The Best Bloody Mary, Breakfast at Ramos House
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I’m not really the Bloody Mary type. And had my friend not encouraged me so, I wouldn’t have ordered one. But I do as I’m told, generally, and I began my breakfast at The Ramos House Cafe with a Bloody Mary — a bloody Mary teeming with pickled green beans, sprinkled with shredded basil and chives, and topped with a scotch quail egg.
What, might you ask, is a scotch quail egg? It’s a soft-boiled quail egg, wrapped in ham, breaded and deep fried. And, well, it’s delicious. Had I ordered nothing else that morning, I would have been completely content.
That said, I have no regrets about moving forward with the apple cinnamon beignets, the buttermilk biscuits with homemade apple jam, and the wild mushroom scramble with crispy sweet potato shavings.
I’ve been to Ramos House now several times and can’t say enough about it. For one, it’s hands down one of the most charming restaurants I’ve ever stepped foot in. I could spend hours in the bathroom alone. Truly. Go. You’ll understand.
But even if Ramos House wasn’t rooted in an idyllic garden, flanked by lemon trees and gurgling fountains, stationed next to a railway leading to, perhaps, Hogwarts School of Witchcraft and Wizardry, the food would make up for any lack of ambience.
This place is worth a trip across the country. Seriously. All of you East Coasters who have yet to come visit me in sunny California, here’s some more fodder. It has been a little over a year now since I moved, and I am finally feeling settled. Meaning, I have finally found some food outlets that rival, in their own way, Ding Ho noodles, Fisher’s soft pretzles, and Melograno’s mushroom pappardelle.
My most recent visitors shared my enthusiasm for Ramos House. And, before leaving the OC last week, they managed to so kindly buy me a copy of the Ramos House Cafe cookbook. Words cannot describe my excitement. While I haven’t tested the recipe below, I have a feeling it’s a winner.
Source: The Ramos House Cafe cookbook
Please use the recipe below as a guide. I can’t find good clamato juice, so I use tomato purée or “strained tomatoes” (680 ml) mixed with water (320 ml). I also add more of everything to taste: way more fresh lemon juice (probably 3 tablespoons at least), and more Worcestershire, horseradish, and hot sauce to taste.
For a tall glass, I add about 2 shots of vodka (3 ounces roughly) over ice, then pour the bloody Mary mix over top. Crack more pepper over top and garnish with the pickled green beans. I use this recipe to pickle the green beans.
- 1 liter clamato, see notes above
- 1 T. prepared horseradish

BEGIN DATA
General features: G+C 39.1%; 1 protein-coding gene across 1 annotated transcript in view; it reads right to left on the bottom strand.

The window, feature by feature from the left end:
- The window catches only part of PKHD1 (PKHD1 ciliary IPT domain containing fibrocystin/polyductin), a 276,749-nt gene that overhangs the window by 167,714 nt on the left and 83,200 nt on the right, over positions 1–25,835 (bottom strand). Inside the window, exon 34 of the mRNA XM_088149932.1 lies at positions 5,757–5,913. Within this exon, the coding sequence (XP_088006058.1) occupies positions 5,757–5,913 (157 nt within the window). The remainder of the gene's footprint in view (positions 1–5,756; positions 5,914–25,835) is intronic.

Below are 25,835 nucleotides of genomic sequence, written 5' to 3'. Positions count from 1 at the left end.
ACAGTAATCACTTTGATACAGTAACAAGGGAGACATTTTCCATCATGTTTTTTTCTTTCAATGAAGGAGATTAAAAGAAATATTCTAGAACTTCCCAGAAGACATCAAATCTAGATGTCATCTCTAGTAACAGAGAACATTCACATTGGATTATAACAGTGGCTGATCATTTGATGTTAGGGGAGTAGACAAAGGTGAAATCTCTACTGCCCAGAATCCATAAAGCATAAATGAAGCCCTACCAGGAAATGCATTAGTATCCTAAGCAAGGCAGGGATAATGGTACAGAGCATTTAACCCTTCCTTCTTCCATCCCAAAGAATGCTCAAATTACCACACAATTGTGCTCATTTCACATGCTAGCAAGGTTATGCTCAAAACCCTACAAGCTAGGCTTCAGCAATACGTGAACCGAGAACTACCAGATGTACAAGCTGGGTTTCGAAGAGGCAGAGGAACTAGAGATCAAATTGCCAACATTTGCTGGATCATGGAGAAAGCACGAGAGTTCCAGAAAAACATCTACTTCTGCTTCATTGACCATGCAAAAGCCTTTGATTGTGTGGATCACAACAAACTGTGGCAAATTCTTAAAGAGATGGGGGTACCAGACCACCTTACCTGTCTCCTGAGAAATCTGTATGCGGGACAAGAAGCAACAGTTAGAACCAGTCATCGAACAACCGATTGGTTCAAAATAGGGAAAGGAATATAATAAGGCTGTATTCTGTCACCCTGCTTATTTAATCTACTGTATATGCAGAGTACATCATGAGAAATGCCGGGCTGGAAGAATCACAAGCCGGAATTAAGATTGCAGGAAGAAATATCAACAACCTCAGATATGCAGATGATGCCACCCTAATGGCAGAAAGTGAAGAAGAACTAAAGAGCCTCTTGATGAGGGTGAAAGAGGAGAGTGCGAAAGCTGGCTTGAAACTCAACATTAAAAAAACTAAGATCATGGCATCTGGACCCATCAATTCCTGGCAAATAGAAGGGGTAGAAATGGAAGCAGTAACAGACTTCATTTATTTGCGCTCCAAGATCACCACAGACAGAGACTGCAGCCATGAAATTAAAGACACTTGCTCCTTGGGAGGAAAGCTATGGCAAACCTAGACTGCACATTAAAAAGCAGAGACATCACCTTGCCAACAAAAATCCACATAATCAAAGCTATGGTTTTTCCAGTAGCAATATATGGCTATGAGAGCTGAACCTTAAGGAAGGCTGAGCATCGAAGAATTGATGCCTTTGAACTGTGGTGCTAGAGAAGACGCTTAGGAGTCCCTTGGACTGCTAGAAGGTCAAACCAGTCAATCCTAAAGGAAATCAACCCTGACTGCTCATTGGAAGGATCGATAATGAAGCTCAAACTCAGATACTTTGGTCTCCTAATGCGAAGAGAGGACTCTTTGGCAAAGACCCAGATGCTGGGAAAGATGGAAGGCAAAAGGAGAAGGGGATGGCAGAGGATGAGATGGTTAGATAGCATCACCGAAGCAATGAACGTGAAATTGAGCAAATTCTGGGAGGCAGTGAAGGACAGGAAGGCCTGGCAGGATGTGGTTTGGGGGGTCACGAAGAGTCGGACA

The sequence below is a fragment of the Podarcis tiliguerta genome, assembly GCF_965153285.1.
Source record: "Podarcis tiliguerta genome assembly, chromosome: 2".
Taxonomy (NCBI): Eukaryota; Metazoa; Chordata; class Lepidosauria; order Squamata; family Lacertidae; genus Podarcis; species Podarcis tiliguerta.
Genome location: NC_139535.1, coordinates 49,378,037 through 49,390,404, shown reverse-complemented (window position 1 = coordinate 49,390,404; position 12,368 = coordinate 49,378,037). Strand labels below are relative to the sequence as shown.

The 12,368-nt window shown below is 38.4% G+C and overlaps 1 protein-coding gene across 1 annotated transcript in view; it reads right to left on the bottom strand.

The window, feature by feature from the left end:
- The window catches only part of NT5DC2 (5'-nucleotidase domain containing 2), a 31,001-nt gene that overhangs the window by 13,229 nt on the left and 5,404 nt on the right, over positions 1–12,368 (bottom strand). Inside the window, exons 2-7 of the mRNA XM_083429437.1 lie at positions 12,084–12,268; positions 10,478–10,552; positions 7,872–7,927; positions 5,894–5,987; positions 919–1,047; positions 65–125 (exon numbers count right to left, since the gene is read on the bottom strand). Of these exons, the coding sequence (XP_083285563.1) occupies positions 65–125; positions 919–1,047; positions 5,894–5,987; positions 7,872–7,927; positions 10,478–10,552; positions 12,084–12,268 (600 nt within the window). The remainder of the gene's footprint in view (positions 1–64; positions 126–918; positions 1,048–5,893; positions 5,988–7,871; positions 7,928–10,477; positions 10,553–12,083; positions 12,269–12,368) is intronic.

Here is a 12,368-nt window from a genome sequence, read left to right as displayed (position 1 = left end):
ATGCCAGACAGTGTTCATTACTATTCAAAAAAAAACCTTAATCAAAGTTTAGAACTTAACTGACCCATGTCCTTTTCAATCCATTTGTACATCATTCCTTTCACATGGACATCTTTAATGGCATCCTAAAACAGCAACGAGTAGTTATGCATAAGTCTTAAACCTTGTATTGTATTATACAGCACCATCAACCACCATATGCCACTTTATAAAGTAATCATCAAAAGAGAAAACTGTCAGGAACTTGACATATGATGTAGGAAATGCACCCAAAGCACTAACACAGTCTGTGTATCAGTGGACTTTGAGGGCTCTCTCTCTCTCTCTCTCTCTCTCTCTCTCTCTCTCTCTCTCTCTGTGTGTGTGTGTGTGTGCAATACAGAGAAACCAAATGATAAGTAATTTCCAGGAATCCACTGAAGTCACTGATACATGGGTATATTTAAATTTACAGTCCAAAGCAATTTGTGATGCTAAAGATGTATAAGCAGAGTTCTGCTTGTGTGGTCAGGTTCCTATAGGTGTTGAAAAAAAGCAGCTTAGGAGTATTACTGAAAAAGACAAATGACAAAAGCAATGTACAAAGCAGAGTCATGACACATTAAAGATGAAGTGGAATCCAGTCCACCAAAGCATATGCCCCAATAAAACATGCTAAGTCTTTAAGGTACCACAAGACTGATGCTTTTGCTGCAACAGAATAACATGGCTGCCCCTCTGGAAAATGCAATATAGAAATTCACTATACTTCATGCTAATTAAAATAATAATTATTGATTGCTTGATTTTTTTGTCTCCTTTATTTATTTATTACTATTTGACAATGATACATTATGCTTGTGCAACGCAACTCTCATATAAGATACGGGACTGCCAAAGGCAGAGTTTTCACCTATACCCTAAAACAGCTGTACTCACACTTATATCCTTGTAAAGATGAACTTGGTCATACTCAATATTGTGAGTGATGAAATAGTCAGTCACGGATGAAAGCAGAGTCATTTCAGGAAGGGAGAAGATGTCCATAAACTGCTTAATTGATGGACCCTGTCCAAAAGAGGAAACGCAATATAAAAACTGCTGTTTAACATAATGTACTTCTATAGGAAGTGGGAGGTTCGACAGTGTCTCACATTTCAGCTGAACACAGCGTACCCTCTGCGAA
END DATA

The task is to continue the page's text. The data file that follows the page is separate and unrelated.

- 2 T. hot sauce
- 1 T. black pepper
- 1 T. Worcestershire sauce
- 1 T. lemon juice
- zest of 1 lemon
- 1 clove garlic
- ¼ cup pitted green olives, chopped
- salt to taste
- Vodka or Soju
- Place all ingredients except for the vodka in a blender or food processor and puree. Fill a glass with ice and add desired amount of vodka. Fill remainder of glass with Bloody Mary mix.
- Garnish with Pickled Green Beans (recipe below), crab claw, herb salad and diced bell peppers.
- 2 lbs. green beans
- 5½ cups rice wine vinegar, unseasoned
- ½ small onion, sliced
- ¼ cup crushed, dried red chiles
- 1/8 cup coriander seeds
- 5 cloves garlic, thinly sliced
- ¾ cup water
- 4 T. salt
- 1 oz. whole black peppercorns
- 6 T. sugar
- Bring all ingredients except for the green beans to a boil. Skim. Allow mixture to steep for at least 30 minutes, then strain.
- Bring to a boil, blanch beans in brine (add to water for about 15 seconds, then remove), then cool on sheet trays in the refrigerator.
- Strain pickling brine again. Cool. Return vegetables to cool in pickling liquid. Refrigerate for up to one month.
- 10 quail eggs
- ½ pound bulk sausage, raw
- 2 eggs, beaten
- flour for dredging
- bread crumbs for dredging
- Place quail eggs in a pot, cover with water and bring to a boil for 1 minute. Drain off hot water and cover with ice to stop the cooking process.
- When cool, peel the shells off the eggs. Flatten sausage into 10 pieces. The pieces should be big enough to encase the egg, but not too thick.
- Roll the eggs in flour then wrap the eggs with the flattened sausage. Bread the wrapped eggs by rolling them in flour, dipping them in raw beaten eggs and rolling in the bread crumbs.
- Deep fry in 350ºF oil for approximately 4 minutes.
- 1 cup Coleman’s dry mustard
- 1 cup sugar
- 1 cup tarragon vinegar
- 3 large eggs
- Whisk together all ingredients in a stainless steel mixing bowl. Set bowl on top of a pot of simmering water. Stirring constantly, cook mustard sauce until it thickens. Strain through a fine mesh sieve and chill immediately. Murdock’s magic mustard will keep in the refrigerator for up to one month.